By Radwan Ziadeh

Bill Clinton, reflecting on his decision to intervene in Kosovo, wrote: “The burning of villages and killing of innocents was history. I knew it was a matter of time before Milosevic was history, too.” In Syria today, we see history repeating itself. The international community’s reluctance to act is prolonging atrocities against Syrian civilians. And it continues to act as if it has no clue what to do.

But Syria’s situation is not very different from that of Kosovo at the beginning of 1998, when western leaders were calling for an end to the violence but a brutal crackdown by the Serbian regime continued. The death toll among Kosovar Albanians increased and hundreds of thousands were forced to leave their homes. The Assad regime has adopted a similar policy to that of Slobodan Milosevic, targeting civilian populations in flashpoints such as Homs and Hama. At this critical juncture, where it is clear that Bashar al-Assad will not stop the killing and the massacre has in effect ruled out any negotiations, those members of the international community looking to save the Syrian population can learn some valuable lessons from Kosovo: both what to do, and what not to do.

Despite the Russian and Chinese vetoes of an Arab League-backed UN Security Council resolution, there is still hope that something can be done for Syria. The US was able to help create an independent Kosovo outside the UN Security Council, without losing any American troops.

The European Union is debating a new round of sanctions against Mr Assad and his cronies. But sanctions, as most know, are a mixed bag. While bodies such as the EU have worked to target sanctions on the regime, and to spare civilians and infrastructure, the Assad regime has built an isolated existence similar to that of North Korea. Thus, the government in Damascus is likely to weather any sanctions and pass on the burden. Already victims of terror and humanitarian devastation, the last thing the Syrian people need is an international campaign that further weakens the economy and makes rebuilding more difficult.

It is important, though, that the international community mount all possible efforts to pressurise the Assad regime and undermine support for the status quo. A well-rounded intervention strategy would involve the following. First, as in Kosovo, the international community – be it a joint UN-Arab League High quality global journalism requires investment. Please share this article with others using the link below, do not cut & paste the article. See our Ts&Cs and Copyright Policy for more detail. Email ftsales.support@ft.com to buy additional rights. http://www.ft.com/cms/s/0/745bf824-5701-11e1-be5e-00144feabdc0.html#ixzz1mak5K5Z0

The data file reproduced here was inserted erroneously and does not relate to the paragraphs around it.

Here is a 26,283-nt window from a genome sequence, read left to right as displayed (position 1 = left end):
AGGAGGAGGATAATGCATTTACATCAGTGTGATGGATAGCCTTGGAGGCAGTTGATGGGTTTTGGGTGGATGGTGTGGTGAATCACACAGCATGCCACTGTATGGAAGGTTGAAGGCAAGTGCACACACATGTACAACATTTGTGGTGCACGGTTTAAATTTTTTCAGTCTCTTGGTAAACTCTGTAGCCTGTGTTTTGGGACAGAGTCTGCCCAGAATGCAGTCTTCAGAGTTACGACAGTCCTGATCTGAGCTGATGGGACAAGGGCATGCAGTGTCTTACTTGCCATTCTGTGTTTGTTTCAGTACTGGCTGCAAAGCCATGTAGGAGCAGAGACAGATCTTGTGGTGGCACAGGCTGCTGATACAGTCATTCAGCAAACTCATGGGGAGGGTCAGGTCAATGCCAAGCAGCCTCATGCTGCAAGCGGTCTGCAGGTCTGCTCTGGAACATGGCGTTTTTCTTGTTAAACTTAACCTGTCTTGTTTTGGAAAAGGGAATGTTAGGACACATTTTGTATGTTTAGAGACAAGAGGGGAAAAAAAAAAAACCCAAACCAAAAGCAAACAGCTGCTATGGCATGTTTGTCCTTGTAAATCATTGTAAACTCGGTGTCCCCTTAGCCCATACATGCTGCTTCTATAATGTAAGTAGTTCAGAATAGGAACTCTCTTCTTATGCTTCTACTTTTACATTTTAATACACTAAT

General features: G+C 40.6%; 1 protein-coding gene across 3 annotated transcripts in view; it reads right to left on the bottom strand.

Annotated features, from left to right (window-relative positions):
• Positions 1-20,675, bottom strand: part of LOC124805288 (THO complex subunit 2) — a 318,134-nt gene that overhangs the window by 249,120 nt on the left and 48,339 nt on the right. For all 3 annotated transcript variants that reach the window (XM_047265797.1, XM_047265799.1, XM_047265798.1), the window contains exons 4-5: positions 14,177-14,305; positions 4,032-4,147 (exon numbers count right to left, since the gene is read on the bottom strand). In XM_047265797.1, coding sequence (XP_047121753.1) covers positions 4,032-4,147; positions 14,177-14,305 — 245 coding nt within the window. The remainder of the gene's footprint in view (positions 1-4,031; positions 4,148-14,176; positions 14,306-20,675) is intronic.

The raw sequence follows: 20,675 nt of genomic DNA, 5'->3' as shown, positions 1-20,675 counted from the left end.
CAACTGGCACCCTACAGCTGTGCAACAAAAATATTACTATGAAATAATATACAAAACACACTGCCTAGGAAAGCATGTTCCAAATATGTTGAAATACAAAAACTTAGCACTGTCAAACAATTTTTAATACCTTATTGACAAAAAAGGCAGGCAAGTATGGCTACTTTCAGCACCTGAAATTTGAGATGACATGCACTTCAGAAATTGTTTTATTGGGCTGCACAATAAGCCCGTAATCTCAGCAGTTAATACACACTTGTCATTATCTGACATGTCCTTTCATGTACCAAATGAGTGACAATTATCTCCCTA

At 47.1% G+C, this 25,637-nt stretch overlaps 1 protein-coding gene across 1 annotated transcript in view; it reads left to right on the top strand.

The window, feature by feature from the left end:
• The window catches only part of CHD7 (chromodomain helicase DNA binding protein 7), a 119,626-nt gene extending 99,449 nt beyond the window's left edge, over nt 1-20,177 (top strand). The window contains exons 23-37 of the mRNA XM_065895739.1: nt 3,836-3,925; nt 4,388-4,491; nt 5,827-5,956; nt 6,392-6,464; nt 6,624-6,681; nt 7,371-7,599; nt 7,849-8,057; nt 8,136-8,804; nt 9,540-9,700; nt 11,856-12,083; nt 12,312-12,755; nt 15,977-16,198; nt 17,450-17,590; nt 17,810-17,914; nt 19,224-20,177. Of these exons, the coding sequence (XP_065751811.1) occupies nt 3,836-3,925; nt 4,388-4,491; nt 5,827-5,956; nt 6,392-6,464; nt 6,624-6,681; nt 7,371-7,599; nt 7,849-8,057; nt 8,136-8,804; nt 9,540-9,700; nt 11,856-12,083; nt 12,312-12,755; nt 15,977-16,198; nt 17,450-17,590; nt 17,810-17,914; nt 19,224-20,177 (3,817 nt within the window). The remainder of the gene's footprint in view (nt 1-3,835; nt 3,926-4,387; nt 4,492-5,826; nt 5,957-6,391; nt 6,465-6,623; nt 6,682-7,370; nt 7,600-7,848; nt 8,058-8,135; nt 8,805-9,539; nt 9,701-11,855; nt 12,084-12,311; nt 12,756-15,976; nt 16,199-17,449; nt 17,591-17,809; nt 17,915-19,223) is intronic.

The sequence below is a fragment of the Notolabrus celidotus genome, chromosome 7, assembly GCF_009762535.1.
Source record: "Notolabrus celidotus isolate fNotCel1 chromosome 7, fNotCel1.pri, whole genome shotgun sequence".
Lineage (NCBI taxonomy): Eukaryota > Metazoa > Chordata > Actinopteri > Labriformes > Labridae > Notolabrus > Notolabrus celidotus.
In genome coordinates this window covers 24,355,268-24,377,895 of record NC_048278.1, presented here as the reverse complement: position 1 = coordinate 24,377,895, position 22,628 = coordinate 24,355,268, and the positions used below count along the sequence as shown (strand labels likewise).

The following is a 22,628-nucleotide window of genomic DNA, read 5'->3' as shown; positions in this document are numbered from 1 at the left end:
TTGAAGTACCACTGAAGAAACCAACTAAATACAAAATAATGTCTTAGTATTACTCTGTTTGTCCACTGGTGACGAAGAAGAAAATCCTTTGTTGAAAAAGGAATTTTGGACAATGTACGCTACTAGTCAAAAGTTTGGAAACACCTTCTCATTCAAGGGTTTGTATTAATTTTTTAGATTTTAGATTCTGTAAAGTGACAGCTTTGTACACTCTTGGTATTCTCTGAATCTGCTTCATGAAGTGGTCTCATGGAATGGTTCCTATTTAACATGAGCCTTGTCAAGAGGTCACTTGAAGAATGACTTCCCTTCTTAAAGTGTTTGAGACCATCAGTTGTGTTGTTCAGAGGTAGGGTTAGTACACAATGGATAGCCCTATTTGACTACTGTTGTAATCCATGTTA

mission or a coalition of “Friends of Syria” – must designate safe zones to be protected by air power. An air campaign would minimise the risk for intervening actors. The international community, though, must help enforce these havens, or risk their bombardment from a brazen and emboldened Mr Assad. Air-based defence from such a coalition could also be used to protect humanitarian corridors.

Critics of intervention worry that such a campaign could fuel terrorism and sectarian tensions across the region. The Syrian opposition, however, has had almost a year to plan for a post-Assad Syria, and the Syrian National Council has organised itself in such a way as to answer these fears of sectarian strife. First, the SNC leadership includes members of every ethnic and religious group in Syria. It has also mapped out a plan for transitional justice, forecasting that the Alawite minority will probably face retribution. Secularists and Islamists are united in the name of forging a peaceful, democratic future for Syria.

Fears of sectarian tensions spreading across the region as a result of intervention in Syria are misplaced. It is the international community’s inaction that threatens to push Syria towards full-scale civil war, which would inflame divisions in Iraq, Lebanon and Jordan, among others. If Syria falls into civil war, so will the surrounding region. The US may be tired of war but it can still join the right side of history by supporting an international coalition to help save the Syrian people. Thus far, Syrian civilians have been victims of international politics. Now, only an international intervention will stop the atrocities.

pornjk, pornsam, xpornplease, joyporn, pornpk, foxporn, porncuze, porn110, porn120, oiporn, pornthx, blueporn, roxporn, silverporn, porn700, porn10, porn40, porn900